Men are fallible. We make mistakes. Some of us are wrong more often than right. And yes, “men” includes women, so no smirking, ladies. Especially since the majority of you react worse to being criticized than to being publicly groped.
The history of Christianity knows few mortal figures to compare with Saul of Tarsus, better known as Saint Paul the Apostle. He was phenomenally important to the early history of the Church, both as an evangelist and in disseminating the Gospel to the people of the classical world. But Paul had his flaws, as we all do. One of them was his willingness to present his own opinions as Christian doctrine.
I subscribe to a daily emailing from The Catholic Company called “Your Morning Offering.” It’s a simple little thing that presents Bible passages, commentaries from Catholic polemicists, selected prayers, and a brief bio of the saint of the day for the reader’s contemplation. I’ve often found it a valuable stimulus to thought. Today, however, it presents a passage from Paul’s Epistle to the Romans:
“For rulers are not a cause of fear to good conduct, but to evil. Do you wish to have no fear of authority? Then do what is good and you will receive approval from it, for it is a servant of God for your good. But if you do evil, be afraid, for it does not bear the sword without purpose; it is the servant of God to inflict wrath on the evildoer. Therefore, it is necessary to be subject not only because of the wrath but also because of conscience.”
This passage is complete and arrant nonsense. Moreover, it was written at a time when the rulers of the Roman Empire were doing their best to eradicate Christianity, which makes it utterly inexplicable. Needless to say, it has its fans among the political elite and the admirers of governments.
An objective appreciation of government is that it is like unto a weapon. While there are exceptions – bioengineered diseases, for example – a weapon need not be evil in and of itself. It’s nearly always the wielder who determines whether it will be put to good or evil uses.
A ruler who does evil, as so many do and have done throughout history, is not “a servant of God for your good.” I could make a good case that the majority of governments extant today are being used for evil. The world’s Christians have absolutely no reason to subject themselves to such regimes. That includes the Usurper Regime currently ascendant in Washington, D.C.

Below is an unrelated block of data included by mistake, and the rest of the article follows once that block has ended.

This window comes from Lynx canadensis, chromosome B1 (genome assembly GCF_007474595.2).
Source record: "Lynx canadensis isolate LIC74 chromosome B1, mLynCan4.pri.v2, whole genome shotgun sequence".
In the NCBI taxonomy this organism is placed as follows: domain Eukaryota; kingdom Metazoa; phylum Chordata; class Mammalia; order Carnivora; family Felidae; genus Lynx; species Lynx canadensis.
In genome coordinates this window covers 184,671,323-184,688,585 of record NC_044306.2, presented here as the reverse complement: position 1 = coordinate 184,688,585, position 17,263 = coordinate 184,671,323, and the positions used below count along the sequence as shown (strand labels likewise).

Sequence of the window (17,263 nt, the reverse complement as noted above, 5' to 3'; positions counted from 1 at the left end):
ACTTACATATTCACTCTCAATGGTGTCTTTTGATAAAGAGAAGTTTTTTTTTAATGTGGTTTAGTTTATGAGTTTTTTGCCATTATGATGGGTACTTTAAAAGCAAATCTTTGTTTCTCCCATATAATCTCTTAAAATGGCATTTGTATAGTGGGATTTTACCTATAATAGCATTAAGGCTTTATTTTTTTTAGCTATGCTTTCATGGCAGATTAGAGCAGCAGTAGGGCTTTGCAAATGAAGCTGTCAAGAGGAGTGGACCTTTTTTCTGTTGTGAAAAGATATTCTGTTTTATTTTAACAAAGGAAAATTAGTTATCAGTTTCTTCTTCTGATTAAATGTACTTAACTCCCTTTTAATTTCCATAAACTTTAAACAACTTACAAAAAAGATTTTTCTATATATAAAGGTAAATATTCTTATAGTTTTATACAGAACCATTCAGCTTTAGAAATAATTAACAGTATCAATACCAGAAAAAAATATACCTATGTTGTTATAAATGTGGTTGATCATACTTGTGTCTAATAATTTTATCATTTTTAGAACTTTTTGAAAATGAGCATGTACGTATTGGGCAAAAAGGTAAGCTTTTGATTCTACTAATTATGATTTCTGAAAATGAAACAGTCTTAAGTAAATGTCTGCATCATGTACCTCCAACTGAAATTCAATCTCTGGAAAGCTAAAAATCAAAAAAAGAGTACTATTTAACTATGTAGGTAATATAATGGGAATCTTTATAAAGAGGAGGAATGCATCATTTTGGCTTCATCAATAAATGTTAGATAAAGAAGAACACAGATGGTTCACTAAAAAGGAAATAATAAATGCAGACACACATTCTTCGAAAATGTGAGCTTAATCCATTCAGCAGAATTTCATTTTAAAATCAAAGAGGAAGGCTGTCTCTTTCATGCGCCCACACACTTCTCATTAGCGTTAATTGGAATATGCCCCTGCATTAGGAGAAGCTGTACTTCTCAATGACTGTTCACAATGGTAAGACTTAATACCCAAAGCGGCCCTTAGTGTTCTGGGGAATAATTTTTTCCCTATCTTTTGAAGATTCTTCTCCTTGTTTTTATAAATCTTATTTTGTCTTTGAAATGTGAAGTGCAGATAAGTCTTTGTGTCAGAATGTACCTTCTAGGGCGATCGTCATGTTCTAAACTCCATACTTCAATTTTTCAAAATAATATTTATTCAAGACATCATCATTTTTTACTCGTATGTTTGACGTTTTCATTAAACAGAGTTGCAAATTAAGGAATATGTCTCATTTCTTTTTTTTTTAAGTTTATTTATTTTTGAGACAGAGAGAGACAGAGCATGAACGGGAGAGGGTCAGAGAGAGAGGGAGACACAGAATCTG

But Paul of Tarsus, among his flaws, was intolerant of both contradiction and constraint. His peremptory nature wore out the affections of more than one acolyte. The passage above irritated Christians who had lost loves and homes to official persecutions. It also presents a severe problem to Biblical literalists, who insist that the Bible is entirely the word of God and that no part of it is to be questioned or dismissed.
A man need not be perfect to be, on balance, a force for good. But humility is vital. One of the most important lessons of the Church is that we are all fallible, and all sinners. It was a lesson that Paul of Tarsus failed to internalize. His self-importance is often perceptible in the tone of his writings. The unwisdom of the cited passage from the Epistle to the Romans, which is overall a vitally important document in the development of Christian thought, makes plain the importance of humility.
Donald Trump is a great man and was an unusually good president. But he was wrong to repose so much trust in the medical bureaucracy generally and Anthony Fauci in particular. It may be a minor blot in comparison to the good he did from the Oval Office, but it’s there nevertheless. We should remember that as a shield against the encroachment of cults of personality.